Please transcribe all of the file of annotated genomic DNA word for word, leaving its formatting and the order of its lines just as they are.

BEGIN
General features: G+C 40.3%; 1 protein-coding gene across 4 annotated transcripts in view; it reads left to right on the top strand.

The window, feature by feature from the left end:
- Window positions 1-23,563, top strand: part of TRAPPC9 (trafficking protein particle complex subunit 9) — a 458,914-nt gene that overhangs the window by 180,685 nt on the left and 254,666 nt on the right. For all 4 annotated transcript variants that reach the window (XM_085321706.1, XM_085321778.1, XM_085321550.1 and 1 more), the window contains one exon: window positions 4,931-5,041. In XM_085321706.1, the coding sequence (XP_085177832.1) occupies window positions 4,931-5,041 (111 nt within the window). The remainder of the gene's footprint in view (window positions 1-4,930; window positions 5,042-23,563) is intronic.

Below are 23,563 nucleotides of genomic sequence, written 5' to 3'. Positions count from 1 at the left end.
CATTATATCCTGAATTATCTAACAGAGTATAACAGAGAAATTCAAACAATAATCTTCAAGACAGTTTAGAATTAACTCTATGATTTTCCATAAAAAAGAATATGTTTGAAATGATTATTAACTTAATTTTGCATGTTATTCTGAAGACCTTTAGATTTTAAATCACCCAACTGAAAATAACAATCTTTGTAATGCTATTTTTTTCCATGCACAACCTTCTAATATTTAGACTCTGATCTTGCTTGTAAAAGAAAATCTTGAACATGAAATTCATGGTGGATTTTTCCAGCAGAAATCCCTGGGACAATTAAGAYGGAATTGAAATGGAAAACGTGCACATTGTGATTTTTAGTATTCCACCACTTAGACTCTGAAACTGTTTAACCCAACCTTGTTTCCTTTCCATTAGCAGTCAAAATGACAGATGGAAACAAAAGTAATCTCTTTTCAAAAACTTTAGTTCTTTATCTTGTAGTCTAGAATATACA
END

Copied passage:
General features: G+C 40.3%; 1 protein-coding gene across 4 annotated transcripts in view; it reads left to right on the top strand.

The window, feature by feature from the left end:
- Window positions 1-23,563, top strand: part of TRAPPC9 (trafficking protein particle complex subunit 9) — a 458,914-nt gene that overhangs the window by 180,685 nt on the left and 254,666 nt on the right. For all 4 annotated transcript variants that reach the window (XM_085321706.1, XM_085321778.1, XM_085321550.1 and 1 more), the window contains one exon: window positions 4,931-5,041. In XM_085321706.1, the coding sequence (XP_085177832.1) occupies window positions 4,931-5,041 (111 nt within the window). The remainder of the gene's footprint in view (window positions 1-4,930; window positions 5,042-23,563) is intronic.

Below are 23,563 nucleotides of genomic sequence, written 5' to 3'. Positions count from 1 at the left end.
CATTATATCCTGAATTATCTAACAGAGTATAACAGAGAAATTCAAACAATAATCTTCAAGACAGTTTAGAATTAACTCTATGATTTTCCATAAAAAAGAATATGTTTGAAATGATTATTAACTTAATTTTGCATGTTATTCTGAAGACCTTTAGATTTTAAATCACCCAACTGAAAATAACAATCTTTGTAATGCTATTTTTTTCCATGCACAACCTTCTAATATTTAGACTCTGATCTTGCTTGTAAAAGAAAATCTTGAACATGAAATTCATGGTGGATTTTTCCAGCAGAAATCCCTGGGACAATTAAGAYGGAATTGAAATGGAAAACGTGCACATTGTGATTTTTAGTATTCCACCACTTAGACTCTGAAACTGTTTAACCCAACCTTGTTTCCTTTCCATTAGCAGTCAAAATGACAGATGGAAACAAAAGTAATCTCTTTTCAAAAACTTTAGTTCTTTATCTTGTAGTCTAGAATATACA